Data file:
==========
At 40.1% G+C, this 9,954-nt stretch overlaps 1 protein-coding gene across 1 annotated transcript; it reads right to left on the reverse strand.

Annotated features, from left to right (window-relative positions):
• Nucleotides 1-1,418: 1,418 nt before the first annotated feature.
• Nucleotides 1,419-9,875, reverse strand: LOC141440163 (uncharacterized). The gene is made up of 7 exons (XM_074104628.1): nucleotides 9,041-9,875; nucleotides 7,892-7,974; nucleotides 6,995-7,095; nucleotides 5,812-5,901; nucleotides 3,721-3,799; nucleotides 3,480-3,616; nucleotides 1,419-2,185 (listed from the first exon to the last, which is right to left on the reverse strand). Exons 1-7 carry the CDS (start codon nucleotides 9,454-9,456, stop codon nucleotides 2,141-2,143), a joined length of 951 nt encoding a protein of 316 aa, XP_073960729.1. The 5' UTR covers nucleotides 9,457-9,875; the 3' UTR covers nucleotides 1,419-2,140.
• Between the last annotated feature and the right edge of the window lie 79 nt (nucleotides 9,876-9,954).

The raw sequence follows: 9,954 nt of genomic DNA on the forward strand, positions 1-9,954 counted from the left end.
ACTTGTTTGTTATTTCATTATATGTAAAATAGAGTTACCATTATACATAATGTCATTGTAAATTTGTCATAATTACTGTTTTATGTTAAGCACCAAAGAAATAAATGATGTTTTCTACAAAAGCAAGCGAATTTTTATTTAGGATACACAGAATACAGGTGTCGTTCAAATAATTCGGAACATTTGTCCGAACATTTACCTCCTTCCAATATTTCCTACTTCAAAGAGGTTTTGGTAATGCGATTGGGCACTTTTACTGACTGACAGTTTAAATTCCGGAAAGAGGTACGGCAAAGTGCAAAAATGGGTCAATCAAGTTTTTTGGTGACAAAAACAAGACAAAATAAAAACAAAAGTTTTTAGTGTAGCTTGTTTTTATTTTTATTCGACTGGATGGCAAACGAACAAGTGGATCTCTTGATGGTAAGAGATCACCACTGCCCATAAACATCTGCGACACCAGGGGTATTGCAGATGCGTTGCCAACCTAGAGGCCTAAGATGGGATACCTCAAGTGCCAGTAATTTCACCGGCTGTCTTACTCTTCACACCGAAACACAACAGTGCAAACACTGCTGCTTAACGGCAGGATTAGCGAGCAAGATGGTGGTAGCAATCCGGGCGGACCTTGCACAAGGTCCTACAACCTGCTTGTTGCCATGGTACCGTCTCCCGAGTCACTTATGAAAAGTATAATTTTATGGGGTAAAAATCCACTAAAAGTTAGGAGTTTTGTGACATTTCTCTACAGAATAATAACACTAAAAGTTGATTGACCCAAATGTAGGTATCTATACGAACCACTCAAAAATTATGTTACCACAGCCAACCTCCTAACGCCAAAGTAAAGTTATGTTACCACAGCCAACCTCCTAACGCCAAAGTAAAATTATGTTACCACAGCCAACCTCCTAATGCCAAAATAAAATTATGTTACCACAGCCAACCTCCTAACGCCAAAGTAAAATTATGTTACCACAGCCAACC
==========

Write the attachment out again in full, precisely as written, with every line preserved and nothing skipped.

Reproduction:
At 40.1% G+C, this 9,954-nt stretch overlaps 1 protein-coding gene across 1 annotated transcript; it reads right to left on the reverse strand.

Annotated features, from left to right (window-relative positions):
• Nucleotides 1-1,418: 1,418 nt before the first annotated feature.
• Nucleotides 1,419-9,875, reverse strand: LOC141440163 (uncharacterized). The gene is made up of 7 exons (XM_074104628.1): nucleotides 9,041-9,875; nucleotides 7,892-7,974; nucleotides 6,995-7,095; nucleotides 5,812-5,901; nucleotides 3,721-3,799; nucleotides 3,480-3,616; nucleotides 1,419-2,185 (listed from the first exon to the last, which is right to left on the reverse strand). Exons 1-7 carry the CDS (start codon nucleotides 9,454-9,456, stop codon nucleotides 2,141-2,143), a joined length of 951 nt encoding a protein of 316 aa, XP_073960729.1. The 5' UTR covers nucleotides 9,457-9,875; the 3' UTR covers nucleotides 1,419-2,140.
• Between the last annotated feature and the right edge of the window lie 79 nt (nucleotides 9,876-9,954).

The raw sequence follows: 9,954 nt of genomic DNA on the forward strand, positions 1-9,954 counted from the left end.
ACTTGTTTGTTATTTCATTATATGTAAAATAGAGTTACCATTATACATAATGTCATTGTAAATTTGTCATAATTACTGTTTTATGTTAAGCACCAAAGAAATAAATGATGTTTTCTACAAAAGCAAGCGAATTTTTATTTAGGATACACAGAATACAGGTGTCGTTCAAATAATTCGGAACATTTGTCCGAACATTTACCTCCTTCCAATATTTCCTACTTCAAAGAGGTTTTGGTAATGCGATTGGGCACTTTTACTGACTGACAGTTTAAATTCCGGAAAGAGGTACGGCAAAGTGCAAAAATGGGTCAATCAAGTTTTTTGGTGACAAAAACAAGACAAAATAAAAACAAAAGTTTTTAGTGTAGCTTGTTTTTATTTTTATTCGACTGGATGGCAAACGAACAAGTGGATCTCTTGATGGTAAGAGATCACCACTGCCCATAAACATCTGCGACACCAGGGGTATTGCAGATGCGTTGCCAACCTAGAGGCCTAAGATGGGATACCTCAAGTGCCAGTAATTTCACCGGCTGTCTTACTCTTCACACCGAAACACAACAGTGCAAACACTGCTGCTTAACGGCAGGATTAGCGAGCAAGATGGTGGTAGCAATCCGGGCGGACCTTGCACAAGGTCCTACAACCTGCTTGTTGCCATGGTACCGTCTCCCGAGTCACTTATGAAAAGTATAATTTTATGGGGTAAAAATCCACTAAAAGTTAGGAGTTTTGTGACATTTCTCTACAGAATAATAACACTAAAAGTTGATTGACCCAAATGTAGGTATCTATACGAACCACTCAAAAATTATGTTACCACAGCCAACCTCCTAACGCCAAAGTAAAGTTATGTTACCACAGCCAACCTCCTAACGCCAAAGTAAAATTATGTTACCACAGCCAACCTCCTAATGCCAAAATAAAATTATGTTACCACAGCCAACCTCCTAACGCCAAAGTAAAATTATGTTACCACAGCCAACC